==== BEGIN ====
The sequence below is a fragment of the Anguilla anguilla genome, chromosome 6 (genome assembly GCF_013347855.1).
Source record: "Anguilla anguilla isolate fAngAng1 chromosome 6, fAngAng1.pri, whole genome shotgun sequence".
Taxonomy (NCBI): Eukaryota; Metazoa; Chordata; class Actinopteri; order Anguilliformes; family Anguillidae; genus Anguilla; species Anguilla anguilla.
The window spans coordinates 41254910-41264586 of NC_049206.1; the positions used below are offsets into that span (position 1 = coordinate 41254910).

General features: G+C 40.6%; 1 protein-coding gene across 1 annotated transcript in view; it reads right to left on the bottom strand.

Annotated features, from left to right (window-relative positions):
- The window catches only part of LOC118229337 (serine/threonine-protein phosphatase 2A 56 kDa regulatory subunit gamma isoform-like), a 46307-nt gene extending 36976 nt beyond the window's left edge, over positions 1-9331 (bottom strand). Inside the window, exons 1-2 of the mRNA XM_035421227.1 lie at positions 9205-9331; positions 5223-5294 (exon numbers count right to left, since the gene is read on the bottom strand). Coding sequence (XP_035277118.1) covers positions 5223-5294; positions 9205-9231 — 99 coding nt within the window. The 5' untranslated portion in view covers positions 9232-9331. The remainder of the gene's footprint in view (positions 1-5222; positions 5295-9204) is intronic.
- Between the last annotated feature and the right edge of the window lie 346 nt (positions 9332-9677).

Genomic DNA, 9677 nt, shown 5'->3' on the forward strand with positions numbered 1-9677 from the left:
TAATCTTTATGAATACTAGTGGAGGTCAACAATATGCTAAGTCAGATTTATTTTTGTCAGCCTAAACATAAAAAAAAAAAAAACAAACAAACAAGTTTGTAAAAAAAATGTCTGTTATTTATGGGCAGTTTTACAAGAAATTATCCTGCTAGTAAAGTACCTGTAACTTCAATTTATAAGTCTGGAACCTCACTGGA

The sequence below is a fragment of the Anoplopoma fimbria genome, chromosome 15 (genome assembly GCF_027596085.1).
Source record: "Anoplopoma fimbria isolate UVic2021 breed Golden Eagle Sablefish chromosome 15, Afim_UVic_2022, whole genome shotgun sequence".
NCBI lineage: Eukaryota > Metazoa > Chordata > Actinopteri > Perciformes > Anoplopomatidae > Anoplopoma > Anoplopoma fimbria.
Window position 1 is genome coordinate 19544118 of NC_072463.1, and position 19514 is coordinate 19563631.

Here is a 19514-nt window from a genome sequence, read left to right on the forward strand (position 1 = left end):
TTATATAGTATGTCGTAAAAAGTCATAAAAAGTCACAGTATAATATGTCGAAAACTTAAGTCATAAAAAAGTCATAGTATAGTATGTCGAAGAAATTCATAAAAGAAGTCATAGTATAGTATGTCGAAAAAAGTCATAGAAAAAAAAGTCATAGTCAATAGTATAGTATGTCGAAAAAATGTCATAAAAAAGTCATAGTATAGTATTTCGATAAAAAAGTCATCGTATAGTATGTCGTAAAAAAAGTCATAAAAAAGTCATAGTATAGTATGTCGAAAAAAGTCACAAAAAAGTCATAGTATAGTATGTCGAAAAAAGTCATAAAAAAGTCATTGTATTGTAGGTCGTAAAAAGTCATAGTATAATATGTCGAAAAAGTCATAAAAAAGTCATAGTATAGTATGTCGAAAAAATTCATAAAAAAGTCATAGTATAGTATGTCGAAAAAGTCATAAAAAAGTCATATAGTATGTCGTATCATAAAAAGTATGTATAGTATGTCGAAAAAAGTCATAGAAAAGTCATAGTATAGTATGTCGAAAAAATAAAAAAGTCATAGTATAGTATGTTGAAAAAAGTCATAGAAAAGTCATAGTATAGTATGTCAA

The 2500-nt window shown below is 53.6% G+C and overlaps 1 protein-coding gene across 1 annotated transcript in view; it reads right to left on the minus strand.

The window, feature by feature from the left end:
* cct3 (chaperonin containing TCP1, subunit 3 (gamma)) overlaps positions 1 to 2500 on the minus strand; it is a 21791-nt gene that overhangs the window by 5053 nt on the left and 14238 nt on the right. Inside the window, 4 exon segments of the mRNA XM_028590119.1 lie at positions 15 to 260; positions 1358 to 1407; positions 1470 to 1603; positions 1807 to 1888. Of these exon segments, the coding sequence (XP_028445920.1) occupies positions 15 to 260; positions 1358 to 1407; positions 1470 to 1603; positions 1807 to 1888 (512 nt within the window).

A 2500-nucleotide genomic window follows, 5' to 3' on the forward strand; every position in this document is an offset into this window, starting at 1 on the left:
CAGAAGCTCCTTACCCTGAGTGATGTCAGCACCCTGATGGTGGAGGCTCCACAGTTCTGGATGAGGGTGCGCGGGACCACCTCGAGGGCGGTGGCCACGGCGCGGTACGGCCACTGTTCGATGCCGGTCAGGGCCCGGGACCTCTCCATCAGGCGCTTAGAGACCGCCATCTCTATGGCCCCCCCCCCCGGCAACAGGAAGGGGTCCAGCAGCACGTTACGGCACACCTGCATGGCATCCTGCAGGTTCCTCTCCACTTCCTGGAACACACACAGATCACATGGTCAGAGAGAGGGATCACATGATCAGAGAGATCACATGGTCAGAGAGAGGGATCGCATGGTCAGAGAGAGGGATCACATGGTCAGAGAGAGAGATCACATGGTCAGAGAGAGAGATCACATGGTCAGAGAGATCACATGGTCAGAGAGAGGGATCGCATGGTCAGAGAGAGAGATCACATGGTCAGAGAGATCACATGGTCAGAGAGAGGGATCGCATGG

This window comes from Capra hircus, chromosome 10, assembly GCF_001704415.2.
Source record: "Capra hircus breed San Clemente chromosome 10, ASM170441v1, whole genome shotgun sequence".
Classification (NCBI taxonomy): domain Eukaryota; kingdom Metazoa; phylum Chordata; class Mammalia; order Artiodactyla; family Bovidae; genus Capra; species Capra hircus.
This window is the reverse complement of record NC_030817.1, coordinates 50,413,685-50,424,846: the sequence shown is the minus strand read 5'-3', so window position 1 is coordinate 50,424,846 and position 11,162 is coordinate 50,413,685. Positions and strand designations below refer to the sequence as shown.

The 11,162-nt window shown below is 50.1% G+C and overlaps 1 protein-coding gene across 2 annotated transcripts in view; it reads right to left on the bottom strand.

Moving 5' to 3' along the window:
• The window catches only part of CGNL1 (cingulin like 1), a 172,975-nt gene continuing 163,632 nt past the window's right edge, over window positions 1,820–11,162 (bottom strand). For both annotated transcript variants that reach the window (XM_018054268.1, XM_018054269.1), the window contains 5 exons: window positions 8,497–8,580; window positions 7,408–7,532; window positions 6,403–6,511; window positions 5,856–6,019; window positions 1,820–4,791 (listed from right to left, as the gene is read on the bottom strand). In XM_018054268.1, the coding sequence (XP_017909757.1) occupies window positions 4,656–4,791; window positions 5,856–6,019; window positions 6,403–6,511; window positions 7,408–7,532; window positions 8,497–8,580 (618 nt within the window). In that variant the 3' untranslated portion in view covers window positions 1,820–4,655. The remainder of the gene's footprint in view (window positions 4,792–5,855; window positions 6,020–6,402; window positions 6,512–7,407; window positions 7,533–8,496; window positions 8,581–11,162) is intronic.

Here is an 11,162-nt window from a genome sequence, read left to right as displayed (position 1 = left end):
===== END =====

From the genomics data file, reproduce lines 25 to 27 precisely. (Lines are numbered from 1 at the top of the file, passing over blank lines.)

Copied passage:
This window is the reverse complement of record NC_030817.1, coordinates 50,413,685-50,424,846: the sequence shown is the minus strand read 5'-3', so window position 1 is coordinate 50,424,846 and position 11,162 is coordinate 50,413,685. Positions and strand designations below refer to the sequence as shown.

The 11,162-nt window shown below is 50.1% G+C and overlaps 1 protein-coding gene across 2 annotated transcripts in view; it reads right to left on the bottom strand.

Moving 5' to 3' along the window: